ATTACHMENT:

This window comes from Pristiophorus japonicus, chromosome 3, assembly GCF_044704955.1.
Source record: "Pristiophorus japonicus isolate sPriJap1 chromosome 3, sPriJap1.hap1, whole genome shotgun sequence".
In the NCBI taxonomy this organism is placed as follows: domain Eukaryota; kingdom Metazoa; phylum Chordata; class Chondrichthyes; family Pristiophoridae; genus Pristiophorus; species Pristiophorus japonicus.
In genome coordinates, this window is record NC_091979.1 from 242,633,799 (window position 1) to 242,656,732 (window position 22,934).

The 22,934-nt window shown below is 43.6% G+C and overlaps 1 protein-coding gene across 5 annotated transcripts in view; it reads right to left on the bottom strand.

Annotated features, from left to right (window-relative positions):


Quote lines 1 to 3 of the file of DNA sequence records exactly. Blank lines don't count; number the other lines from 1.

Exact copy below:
This window comes from Pristiophorus japonicus, chromosome 3, assembly GCF_044704955.1.
Source record: "Pristiophorus japonicus isolate sPriJap1 chromosome 3, sPriJap1.hap1, whole genome shotgun sequence".
In the NCBI taxonomy this organism is placed as follows: domain Eukaryota; kingdom Metazoa; phylum Chordata; class Chondrichthyes; family Pristiophoridae; genus Pristiophorus; species Pristiophorus japonicus.